Political parties across the spectrum in French Polynesia have welcomed news from Paris of a review of the conviction of the late French Polynesian politician, Pouvanaa a Oopa.
The news agency AFP reported that the French court tasked with reviewing historic cases will consider Pouvanaa's case.
After a controversial trial in 1959 for allegedly fomenting unrest, Pouvanaa a Oopa was jailed for eight years and exiled for 15, before being pardoned and allowed to return to Tahiti in 1968.
His family unsuccessfully tried to reverse the conviction.
Four years ago, French Polynesia's assembly passed a resolution seeking to reopen the case.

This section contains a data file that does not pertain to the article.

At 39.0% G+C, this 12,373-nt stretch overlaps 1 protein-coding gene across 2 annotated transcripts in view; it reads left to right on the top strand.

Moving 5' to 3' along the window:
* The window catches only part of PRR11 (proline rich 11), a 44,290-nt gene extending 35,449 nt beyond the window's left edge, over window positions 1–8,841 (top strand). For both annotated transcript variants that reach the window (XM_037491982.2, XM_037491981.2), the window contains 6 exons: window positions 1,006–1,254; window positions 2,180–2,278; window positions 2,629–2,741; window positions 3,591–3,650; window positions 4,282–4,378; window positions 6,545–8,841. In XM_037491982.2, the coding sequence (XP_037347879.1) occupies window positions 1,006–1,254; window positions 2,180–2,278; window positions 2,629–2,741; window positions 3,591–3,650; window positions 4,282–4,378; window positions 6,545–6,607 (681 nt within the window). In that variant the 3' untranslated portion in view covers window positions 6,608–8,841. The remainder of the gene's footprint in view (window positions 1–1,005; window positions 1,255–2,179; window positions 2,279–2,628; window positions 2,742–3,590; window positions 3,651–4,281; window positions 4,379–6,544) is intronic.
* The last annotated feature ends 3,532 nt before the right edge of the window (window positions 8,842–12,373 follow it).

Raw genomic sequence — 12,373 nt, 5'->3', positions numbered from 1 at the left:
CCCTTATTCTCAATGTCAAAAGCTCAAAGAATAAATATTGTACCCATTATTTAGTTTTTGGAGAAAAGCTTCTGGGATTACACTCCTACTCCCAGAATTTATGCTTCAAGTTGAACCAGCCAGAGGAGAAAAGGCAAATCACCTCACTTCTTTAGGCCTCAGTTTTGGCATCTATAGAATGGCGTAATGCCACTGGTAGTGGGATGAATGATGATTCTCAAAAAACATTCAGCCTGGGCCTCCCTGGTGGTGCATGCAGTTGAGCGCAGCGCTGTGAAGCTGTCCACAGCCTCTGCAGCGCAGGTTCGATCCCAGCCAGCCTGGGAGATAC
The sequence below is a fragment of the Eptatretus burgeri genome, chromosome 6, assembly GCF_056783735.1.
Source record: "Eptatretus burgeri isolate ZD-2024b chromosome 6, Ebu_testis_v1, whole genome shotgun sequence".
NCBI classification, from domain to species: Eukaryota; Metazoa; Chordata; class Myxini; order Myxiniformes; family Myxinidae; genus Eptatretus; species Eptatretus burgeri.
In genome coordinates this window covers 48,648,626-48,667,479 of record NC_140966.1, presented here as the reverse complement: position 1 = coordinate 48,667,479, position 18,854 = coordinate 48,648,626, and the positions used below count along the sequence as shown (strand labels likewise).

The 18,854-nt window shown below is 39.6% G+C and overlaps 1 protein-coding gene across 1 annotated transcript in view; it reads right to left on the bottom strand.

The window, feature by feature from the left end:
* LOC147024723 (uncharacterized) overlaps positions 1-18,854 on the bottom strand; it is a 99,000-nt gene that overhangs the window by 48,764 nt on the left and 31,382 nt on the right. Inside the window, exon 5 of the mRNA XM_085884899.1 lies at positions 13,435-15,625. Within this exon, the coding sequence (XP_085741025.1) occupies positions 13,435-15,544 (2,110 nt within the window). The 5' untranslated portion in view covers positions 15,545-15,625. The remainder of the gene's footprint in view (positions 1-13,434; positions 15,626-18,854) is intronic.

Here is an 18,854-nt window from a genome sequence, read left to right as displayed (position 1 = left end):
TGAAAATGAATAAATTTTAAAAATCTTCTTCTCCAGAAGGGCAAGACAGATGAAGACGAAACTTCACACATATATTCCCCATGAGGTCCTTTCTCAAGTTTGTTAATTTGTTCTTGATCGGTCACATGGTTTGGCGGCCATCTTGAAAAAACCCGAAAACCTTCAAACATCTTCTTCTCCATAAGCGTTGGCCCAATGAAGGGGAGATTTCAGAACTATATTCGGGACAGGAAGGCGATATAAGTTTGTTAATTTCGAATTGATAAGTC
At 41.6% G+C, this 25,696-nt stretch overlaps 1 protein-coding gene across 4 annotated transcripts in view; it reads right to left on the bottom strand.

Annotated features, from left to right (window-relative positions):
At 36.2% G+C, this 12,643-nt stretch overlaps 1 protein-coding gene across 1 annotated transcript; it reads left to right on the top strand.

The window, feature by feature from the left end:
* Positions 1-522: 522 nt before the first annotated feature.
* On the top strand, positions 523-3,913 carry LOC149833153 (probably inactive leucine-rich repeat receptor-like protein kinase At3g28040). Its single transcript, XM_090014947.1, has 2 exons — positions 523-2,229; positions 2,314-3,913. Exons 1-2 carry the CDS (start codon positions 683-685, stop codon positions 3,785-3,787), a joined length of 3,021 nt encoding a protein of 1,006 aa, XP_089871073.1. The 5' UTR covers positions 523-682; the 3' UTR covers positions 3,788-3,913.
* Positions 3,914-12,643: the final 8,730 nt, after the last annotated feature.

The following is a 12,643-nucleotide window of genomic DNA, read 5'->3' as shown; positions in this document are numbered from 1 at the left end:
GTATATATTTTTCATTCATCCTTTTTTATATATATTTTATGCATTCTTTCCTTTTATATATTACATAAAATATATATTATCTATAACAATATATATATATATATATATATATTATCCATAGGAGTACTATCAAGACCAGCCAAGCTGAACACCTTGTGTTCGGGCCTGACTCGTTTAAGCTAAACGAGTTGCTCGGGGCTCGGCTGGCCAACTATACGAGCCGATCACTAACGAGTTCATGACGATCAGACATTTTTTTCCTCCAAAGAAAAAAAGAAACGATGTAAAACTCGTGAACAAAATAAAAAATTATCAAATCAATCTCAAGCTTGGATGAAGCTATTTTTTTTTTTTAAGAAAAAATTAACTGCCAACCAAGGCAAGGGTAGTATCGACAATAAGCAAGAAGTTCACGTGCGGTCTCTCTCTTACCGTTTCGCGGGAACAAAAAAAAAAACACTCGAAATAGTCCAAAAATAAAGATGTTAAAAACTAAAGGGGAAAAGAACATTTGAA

The bids were unsuccessful.
However new evidence unearthed by a historian Jean-Marc Reignault showed that then government of President Charles de Gaulle wanted to remove Pouvanaa from public life.
When Nicolas Sarkozy was president he gave a special televised pre-election address to Tahiti, saying the files about Pouvanaa would be opened to allow for a possible re-trial.
Today a statue in Pouvanaa's honour is in front of the territorial assembly and a key street in Papeete has been named after him.